Whooping cough first sickened the Illinois high school cheerleaders, then it struck the football players, the cross-country team and the band.
As it spread within the Chicago suburb of McHenry County in late 2011, another outbreak took place -- on social media. A small business called Sickweather LLC said it detected the online flare-up on Twitter Inc. (TWTR:US) and Facebook Inc. (FB:US) postings in early October that year. That’s about two weeks before local health officials issued a public statement.
Now, U.S. agencies want to expand their use of social media to spot potential biological attacks and outbreaks of deadly infectious diseases, including the new H7N9 avian flu that has killed dozens of people in China.
“That’s the Holy Grail,” said Mark Dredze, an assistant research professor at Johns Hopkins University in Baltimore and a Sickweather adviser. “We’d love these systems to tell us there’s a brand new disease and it’s going to be a big thing.”
The online disease trackers have had mixed results, with academics criticizing a tool by Mountain View, California-based Google Inc. (GOOG:US), the world’s biggest Internet search engine, for overestimating the number of U.S. influenza cases in recent years.
The system, dubbed Google Flu Trends, relied on search terms. It was never intended to be used on its own, said Matt Mohebbi, a former company engineer who helped create the tool.
Kelly Mason, a Google spokeswoman, said the company is open to feedback on how it can refine Flu Trends to help estimate influenza levels and “complement existing surveillance systems.”
Companies such as Sickweather and Boston-based Epidemico Inc. are trying to get past the noise on the Internet. They rely on computer algorithms to scan social media and news articles for references to disease like “whooping cough.” They try to screen out unrelated posts that might use “sick” (when they mean cool or insane) or “Bieber fever” (obsessed with pop star Justin Bieber).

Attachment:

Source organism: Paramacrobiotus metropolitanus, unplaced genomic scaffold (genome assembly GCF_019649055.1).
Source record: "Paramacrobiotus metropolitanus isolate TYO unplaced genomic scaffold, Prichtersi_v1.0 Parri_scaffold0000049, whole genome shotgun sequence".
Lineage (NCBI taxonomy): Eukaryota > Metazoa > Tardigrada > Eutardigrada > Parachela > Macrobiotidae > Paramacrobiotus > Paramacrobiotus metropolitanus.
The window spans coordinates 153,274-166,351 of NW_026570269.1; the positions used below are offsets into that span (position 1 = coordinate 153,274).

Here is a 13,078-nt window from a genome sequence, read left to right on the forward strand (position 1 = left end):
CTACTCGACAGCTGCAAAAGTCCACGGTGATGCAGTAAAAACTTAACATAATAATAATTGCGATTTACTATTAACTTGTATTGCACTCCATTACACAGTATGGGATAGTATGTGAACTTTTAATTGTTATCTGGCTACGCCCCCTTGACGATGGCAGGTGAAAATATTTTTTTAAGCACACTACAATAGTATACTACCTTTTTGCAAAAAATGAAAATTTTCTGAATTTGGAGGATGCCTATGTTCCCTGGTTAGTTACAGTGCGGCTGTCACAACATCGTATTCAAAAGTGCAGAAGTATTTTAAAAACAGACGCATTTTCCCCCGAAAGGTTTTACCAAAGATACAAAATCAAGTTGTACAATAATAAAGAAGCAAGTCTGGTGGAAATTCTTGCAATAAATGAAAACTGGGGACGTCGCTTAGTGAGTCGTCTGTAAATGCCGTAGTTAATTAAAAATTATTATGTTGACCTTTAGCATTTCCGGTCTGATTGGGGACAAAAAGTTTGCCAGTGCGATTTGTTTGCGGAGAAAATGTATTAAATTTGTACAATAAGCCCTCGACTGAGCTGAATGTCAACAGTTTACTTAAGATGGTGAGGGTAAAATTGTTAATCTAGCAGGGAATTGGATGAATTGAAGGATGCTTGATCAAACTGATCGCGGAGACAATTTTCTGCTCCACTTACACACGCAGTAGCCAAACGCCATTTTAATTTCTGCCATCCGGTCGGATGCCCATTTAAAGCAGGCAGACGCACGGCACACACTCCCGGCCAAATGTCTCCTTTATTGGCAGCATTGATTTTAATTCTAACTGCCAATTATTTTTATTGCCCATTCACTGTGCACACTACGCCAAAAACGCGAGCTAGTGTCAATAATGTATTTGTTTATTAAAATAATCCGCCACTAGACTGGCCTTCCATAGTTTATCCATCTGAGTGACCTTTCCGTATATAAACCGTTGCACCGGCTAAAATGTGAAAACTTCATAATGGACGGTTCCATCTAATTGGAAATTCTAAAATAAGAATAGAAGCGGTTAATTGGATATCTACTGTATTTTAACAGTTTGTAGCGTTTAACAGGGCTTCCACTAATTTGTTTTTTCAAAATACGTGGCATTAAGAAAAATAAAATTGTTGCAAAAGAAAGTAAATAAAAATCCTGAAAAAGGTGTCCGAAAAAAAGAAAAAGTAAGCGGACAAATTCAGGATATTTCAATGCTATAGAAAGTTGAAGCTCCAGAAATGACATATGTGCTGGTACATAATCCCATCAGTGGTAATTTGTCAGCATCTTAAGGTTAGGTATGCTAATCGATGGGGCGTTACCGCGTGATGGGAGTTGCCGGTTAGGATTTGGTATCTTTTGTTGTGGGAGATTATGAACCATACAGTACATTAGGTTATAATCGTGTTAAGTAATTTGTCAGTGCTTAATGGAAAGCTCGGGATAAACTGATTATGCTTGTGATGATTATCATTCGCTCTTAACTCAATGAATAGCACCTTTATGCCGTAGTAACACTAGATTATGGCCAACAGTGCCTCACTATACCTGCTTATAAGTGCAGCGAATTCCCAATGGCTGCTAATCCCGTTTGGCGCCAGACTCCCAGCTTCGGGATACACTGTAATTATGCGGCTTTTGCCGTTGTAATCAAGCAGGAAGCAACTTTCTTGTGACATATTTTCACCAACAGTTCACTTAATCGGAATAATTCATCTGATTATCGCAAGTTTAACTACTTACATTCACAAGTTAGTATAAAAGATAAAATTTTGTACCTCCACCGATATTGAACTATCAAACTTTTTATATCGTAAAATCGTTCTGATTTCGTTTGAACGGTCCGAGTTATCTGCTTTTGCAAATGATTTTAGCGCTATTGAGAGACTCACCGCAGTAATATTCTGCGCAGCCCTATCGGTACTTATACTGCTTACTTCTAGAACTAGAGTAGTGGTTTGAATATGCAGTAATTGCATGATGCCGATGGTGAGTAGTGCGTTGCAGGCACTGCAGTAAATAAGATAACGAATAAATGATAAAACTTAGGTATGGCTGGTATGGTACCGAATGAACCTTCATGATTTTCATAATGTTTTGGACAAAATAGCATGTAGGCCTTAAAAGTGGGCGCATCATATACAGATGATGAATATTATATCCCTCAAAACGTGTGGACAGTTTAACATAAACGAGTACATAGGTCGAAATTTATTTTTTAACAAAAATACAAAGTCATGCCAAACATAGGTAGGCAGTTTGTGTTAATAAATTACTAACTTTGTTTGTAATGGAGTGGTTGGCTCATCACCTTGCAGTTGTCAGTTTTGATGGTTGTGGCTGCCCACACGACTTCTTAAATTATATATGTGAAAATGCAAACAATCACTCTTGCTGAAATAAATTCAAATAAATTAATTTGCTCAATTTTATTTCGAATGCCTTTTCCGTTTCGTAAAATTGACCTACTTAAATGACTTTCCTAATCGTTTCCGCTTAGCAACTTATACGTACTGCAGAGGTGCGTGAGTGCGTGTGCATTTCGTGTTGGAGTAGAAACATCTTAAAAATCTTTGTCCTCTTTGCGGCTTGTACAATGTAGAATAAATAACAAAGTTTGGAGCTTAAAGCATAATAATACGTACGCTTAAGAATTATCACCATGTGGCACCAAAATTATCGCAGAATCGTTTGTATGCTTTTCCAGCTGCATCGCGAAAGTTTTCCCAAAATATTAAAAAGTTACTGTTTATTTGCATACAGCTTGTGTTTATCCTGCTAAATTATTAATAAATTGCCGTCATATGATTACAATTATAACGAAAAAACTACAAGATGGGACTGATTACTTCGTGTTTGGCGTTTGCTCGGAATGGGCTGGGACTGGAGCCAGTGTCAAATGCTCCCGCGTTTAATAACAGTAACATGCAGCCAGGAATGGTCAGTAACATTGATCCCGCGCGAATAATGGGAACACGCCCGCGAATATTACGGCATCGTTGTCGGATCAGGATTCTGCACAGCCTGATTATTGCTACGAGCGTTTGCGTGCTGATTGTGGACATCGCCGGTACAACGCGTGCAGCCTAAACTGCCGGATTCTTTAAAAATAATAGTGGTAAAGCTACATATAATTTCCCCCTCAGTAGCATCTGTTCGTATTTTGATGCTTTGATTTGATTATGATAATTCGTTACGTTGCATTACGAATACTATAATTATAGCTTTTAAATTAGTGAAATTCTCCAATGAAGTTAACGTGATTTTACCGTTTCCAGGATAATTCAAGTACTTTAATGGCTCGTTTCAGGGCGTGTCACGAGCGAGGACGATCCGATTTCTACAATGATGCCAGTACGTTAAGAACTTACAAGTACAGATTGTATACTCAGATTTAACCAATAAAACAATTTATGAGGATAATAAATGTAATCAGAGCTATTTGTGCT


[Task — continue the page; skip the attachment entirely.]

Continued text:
The work also involves humans, in case the filters don’t catch everything and the algorithms exaggerate illness reports.
“The big advantage of social media is you can get a lot more data, and you can get it more quickly and more economically,” said Henry Niman, a biomedical researcher and president of Pittsburgh-based Recombinomics Inc., which analyzes viral evolution and the spread of disease. “It is a matter of fine-tuning that data so you come up with results that are more reliable.”
In McHenry County, the initial cases of whooping cough, or pertussis, were among the cheerleaders at Cary-Grove High School, according to local health officials.
By April 2012, 336 cases had been reported in the county, according to local public health data. The bacterial disease, known for its telltale âwhoopâ sound as infected people gasp for breath, can be fatal, especially in infants.
Sickweather is now providing notices when it detects signs of illness, through its website and free real-time alerts, said Graham Dodge, chief executive officer of the closely held company. It didn’t do so during the pertussis outbreak because the website was about to go live, he said.